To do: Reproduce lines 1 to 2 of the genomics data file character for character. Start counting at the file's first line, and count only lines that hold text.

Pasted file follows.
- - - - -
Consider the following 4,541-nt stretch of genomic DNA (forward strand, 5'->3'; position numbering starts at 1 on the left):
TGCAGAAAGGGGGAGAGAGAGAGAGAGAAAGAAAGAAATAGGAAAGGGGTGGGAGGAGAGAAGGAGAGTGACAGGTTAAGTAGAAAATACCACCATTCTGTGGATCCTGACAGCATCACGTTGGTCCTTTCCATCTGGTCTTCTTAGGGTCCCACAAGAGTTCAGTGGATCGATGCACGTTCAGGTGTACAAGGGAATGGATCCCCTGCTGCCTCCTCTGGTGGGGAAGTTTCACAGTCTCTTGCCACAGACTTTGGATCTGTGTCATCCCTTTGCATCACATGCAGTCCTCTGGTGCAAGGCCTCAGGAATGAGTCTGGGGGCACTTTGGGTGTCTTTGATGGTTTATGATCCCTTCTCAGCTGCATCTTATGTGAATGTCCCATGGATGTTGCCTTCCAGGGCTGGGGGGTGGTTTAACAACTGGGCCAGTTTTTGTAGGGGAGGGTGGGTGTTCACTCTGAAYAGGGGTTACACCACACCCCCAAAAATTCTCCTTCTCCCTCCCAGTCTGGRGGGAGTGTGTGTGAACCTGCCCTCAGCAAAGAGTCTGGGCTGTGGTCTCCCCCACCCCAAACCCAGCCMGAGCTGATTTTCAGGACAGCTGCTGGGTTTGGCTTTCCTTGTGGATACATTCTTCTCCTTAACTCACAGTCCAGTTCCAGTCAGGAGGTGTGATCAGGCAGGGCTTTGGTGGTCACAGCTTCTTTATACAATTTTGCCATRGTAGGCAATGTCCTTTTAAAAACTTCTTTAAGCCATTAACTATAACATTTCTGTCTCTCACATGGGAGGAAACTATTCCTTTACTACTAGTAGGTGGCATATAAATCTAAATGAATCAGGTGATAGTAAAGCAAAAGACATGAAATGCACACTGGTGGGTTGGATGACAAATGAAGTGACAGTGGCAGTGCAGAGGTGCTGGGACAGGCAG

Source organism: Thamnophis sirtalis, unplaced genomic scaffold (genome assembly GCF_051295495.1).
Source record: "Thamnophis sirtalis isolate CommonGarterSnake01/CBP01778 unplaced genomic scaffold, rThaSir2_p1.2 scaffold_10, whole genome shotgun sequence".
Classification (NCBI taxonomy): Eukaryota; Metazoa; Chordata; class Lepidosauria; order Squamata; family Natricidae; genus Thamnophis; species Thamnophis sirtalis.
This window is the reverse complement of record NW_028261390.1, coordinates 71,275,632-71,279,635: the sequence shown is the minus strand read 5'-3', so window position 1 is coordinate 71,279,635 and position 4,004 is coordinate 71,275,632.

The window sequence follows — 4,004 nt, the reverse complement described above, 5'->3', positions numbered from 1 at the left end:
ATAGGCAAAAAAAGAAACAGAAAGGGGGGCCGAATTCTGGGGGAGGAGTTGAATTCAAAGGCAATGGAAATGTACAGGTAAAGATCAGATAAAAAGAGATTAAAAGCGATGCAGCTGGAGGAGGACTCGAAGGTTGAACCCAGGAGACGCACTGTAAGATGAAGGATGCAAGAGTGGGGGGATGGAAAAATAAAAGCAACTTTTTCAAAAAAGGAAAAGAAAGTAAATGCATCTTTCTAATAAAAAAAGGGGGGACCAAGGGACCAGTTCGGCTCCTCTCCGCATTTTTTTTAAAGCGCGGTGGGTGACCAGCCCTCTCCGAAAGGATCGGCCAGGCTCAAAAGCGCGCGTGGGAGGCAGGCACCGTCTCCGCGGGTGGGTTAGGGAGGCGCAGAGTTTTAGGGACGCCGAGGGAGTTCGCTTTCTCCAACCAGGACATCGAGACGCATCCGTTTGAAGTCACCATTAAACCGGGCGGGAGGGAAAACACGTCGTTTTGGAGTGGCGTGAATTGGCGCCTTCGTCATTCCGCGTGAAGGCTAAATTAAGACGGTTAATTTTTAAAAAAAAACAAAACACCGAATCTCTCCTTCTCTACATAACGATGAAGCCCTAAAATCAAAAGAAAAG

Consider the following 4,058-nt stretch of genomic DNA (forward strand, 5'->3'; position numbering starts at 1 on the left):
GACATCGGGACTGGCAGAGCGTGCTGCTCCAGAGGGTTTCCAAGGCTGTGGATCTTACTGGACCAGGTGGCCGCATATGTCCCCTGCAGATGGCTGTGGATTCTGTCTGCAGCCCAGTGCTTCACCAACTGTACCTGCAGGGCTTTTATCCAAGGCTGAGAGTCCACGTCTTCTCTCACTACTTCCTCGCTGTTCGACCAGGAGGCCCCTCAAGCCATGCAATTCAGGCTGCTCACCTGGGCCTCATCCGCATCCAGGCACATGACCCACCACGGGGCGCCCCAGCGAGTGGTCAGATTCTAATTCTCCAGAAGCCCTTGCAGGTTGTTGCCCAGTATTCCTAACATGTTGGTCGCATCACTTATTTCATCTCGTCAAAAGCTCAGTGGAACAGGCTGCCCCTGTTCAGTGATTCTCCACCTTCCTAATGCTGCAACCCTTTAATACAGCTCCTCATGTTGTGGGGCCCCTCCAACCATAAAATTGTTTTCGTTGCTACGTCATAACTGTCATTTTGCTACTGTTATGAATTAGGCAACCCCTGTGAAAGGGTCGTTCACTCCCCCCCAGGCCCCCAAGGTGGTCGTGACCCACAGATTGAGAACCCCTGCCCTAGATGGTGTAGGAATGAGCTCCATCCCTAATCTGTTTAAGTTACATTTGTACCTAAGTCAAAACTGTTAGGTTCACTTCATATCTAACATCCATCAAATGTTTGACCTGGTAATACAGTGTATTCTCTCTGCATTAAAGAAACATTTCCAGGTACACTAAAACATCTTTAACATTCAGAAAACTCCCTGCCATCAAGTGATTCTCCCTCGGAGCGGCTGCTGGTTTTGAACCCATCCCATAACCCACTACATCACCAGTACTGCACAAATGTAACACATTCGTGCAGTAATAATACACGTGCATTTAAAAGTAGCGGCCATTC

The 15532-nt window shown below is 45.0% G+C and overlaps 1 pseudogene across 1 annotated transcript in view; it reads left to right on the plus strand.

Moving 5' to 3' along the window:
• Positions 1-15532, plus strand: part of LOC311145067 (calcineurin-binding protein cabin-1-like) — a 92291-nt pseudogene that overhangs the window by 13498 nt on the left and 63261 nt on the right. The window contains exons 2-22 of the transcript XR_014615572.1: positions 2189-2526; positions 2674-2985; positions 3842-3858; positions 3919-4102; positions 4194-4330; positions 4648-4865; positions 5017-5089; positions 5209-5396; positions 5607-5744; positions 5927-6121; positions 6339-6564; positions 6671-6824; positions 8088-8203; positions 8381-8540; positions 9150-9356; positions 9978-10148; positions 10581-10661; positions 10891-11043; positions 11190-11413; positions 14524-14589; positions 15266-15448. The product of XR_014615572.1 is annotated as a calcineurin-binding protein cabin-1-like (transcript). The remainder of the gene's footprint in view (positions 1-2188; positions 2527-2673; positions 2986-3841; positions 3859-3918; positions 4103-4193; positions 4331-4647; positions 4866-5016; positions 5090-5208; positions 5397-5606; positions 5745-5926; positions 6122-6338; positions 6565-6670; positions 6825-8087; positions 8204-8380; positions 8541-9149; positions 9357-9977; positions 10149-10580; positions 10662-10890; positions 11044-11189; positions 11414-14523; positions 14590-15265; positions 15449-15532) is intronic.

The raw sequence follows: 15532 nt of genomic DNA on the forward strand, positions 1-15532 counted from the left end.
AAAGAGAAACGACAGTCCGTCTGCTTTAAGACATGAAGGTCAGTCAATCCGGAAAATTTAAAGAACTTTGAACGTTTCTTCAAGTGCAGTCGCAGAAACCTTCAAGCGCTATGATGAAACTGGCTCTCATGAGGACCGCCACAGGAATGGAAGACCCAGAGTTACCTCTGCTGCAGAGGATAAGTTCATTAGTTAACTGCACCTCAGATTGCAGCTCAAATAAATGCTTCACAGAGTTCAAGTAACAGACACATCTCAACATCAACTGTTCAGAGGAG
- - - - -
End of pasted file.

Consider the following 4,541-nt stretch of genomic DNA (forward strand, 5'->3'; position numbering starts at 1 on the left):
TGCAGAAAGGGGGAGAGAGAGAGAGAGAAAGAAAGAAATAGGAAAGGGGTGGGAGGAGAGAAGGAGAGTGACAGGTTAAGTAGAAAATACCACCATTCTGTGGATCCTGACAGCATCACGTTGGTCCTTTCCATCTGGTCTTCTTAGGGTCCCACAAGAGTTCAGTGGATCGATGCACGTTCAGGTGTACAAGGGAATGGATCCCCTGCTGCCTCCTCTGGTGGGGAAGTTTCACAGTCTCTTGCCACAGACTTTGGATCTGTGTCATCCCTTTGCATCACATGCAGTCCTCTGGTGCAAGGCCTCAGGAATGAGTCTGGGGGCACTTTGGGTGTCTTTGATGGTTTATGATCCCTTCTCAGCTGCATCTTATGTGAATGTCCCATGGATGTTGCCTTCCAGGGCTGGGGGGTGGTTTAACAACTGGGCCAGTTTTTGTAGGGGAGGGTGGGTGTTCACTCTGAAYAGGGGTTACACCACACCCCCAAAAATTCTCCTTCTCCCTCCCAGTCTGGRGGGAGTGTGTGTGAACCTGCCCTCAGCAAAGAGTCTGGGCTGTGGTCTCCCCCACCCCAAACCCAGCCMGAGCTGATTTTCAGGACAGCTGCTGGGTTTGGCTTTCCTTGTGGATACATTCTTCTCCTTAACTCACAGTCCAGTTCCAGTCAGGAGGTGTGATCAGGCAGGGCTTTGGTGGTCACAGCTTCTTTATACAATTTTGCCATRGTAGGCAATGTCCTTTTAAAAACTTCTTTAAGCCATTAACTATAACATTTCTGTCTCTCACATGGGAGGAAACTATTCCTTTACTACTAGTAGGTGGCATATAAATCTAAATGAATCAGGTGATAGTAAAGCAAAAGACATGAAATGCACACTGGTGGGTTGGATGACAAATGAAGTGACAGTGGCAGTGCAGAGGTGCTGGGACAGGCAG